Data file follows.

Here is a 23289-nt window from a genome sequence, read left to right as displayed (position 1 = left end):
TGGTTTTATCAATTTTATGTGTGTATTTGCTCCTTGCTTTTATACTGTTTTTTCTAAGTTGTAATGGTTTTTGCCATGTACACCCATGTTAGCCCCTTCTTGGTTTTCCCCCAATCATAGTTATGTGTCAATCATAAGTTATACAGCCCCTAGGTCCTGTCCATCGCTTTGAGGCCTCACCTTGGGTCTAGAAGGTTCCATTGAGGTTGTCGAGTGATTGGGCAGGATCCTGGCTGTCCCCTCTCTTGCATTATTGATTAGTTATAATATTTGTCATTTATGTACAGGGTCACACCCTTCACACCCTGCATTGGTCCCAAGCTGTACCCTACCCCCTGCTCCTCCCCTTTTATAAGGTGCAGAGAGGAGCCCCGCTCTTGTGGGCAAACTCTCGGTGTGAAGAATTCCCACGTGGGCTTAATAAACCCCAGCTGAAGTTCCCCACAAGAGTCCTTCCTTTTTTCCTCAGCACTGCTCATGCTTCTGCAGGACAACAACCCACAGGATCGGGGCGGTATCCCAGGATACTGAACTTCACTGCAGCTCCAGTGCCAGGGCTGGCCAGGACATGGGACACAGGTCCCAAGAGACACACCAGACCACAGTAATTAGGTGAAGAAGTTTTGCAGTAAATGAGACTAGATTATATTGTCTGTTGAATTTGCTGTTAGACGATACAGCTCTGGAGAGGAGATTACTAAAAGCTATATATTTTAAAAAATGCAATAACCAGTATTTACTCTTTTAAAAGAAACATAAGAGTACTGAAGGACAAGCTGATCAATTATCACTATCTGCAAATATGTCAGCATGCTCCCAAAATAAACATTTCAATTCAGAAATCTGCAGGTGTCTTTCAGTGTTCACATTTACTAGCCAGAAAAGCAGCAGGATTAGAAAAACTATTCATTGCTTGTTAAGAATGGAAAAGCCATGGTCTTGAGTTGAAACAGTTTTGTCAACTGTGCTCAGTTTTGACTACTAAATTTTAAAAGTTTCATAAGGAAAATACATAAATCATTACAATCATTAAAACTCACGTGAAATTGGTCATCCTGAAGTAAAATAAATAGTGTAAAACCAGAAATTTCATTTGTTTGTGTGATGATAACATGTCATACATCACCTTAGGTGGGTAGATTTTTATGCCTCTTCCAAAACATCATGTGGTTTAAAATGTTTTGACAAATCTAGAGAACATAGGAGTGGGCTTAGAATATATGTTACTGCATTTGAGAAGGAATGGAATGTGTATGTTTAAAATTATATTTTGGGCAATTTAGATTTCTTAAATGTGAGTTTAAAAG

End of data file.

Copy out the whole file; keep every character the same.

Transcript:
Here is a 23289-nt window from a genome sequence, read left to right as displayed (position 1 = left end):
TGGTTTTATCAATTTTATGTGTGTATTTGCTCCTTGCTTTTATACTGTTTTTTCTAAGTTGTAATGGTTTTTGCCATGTACACCCATGTTAGCCCCTTCTTGGTTTTCCCCCAATCATAGTTATGTGTCAATCATAAGTTATACAGCCCCTAGGTCCTGTCCATCGCTTTGAGGCCTCACCTTGGGTCTAGAAGGTTCCATTGAGGTTGTCGAGTGATTGGGCAGGATCCTGGCTGTCCCCTCTCTTGCATTATTGATTAGTTATAATATTTGTCATTTATGTACAGGGTCACACCCTTCACACCCTGCATTGGTCCCAAGCTGTACCCTACCCCCTGCTCCTCCCCTTTTATAAGGTGCAGAGAGGAGCCCCGCTCTTGTGGGCAAACTCTCGGTGTGAAGAATTCCCACGTGGGCTTAATAAACCCCAGCTGAAGTTCCCCACAAGAGTCCTTCCTTTTTTCCTCAGCACTGCTCATGCTTCTGCAGGACAACAACCCACAGGATCGGGGCGGTATCCCAGGATACTGAACTTCACTGCAGCTCCAGTGCCAGGGCTGGCCAGGACATGGGACACAGGTCCCAAGAGACACACCAGACCACAGTAATTAGGTGAAGAAGTTTTGCAGTAAATGAGACTAGATTATATTGTCTGTTGAATTTGCTGTTAGACGATACAGCTCTGGAGAGGAGATTACTAAAAGCTATATATTTTAAAAAATGCAATAACCAGTATTTACTCTTTTAAAAGAAACATAAGAGTACTGAAGGACAAGCTGATCAATTATCACTATCTGCAAATATGTCAGCATGCTCCCAAAATAAACATTTCAATTCAGAAATCTGCAGGTGTCTTTCAGTGTTCACATTTACTAGCCAGAAAAGCAGCAGGATTAGAAAAACTATTCATTGCTTGTTAAGAATGGAAAAGCCATGGTCTTGAGTTGAAACAGTTTTGTCAACTGTGCTCAGTTTTGACTACTAAATTTTAAAAGTTTCATAAGGAAAATACATAAATCATTACAATCATTAAAACTCACGTGAAATTGGTCATCCTGAAGTAAAATAAATAGTGTAAAACCAGAAATTTCATTTGTTTGTGTGATGATAACATGTCATACATCACCTTAGGTGGGTAGATTTTTATGCCTCTTCCAAAACATCATGTGGTTTAAAATGTTTTGACAAATCTAGAGAACATAGGAGTGGGCTTAGAATATATGTTACTGCATTTGAGAAGGAATGGAATGTGTATGTTTAAAATTATATTTTGGGCAATTTAGATTTCTTAAATGTGAGTTTAAAAG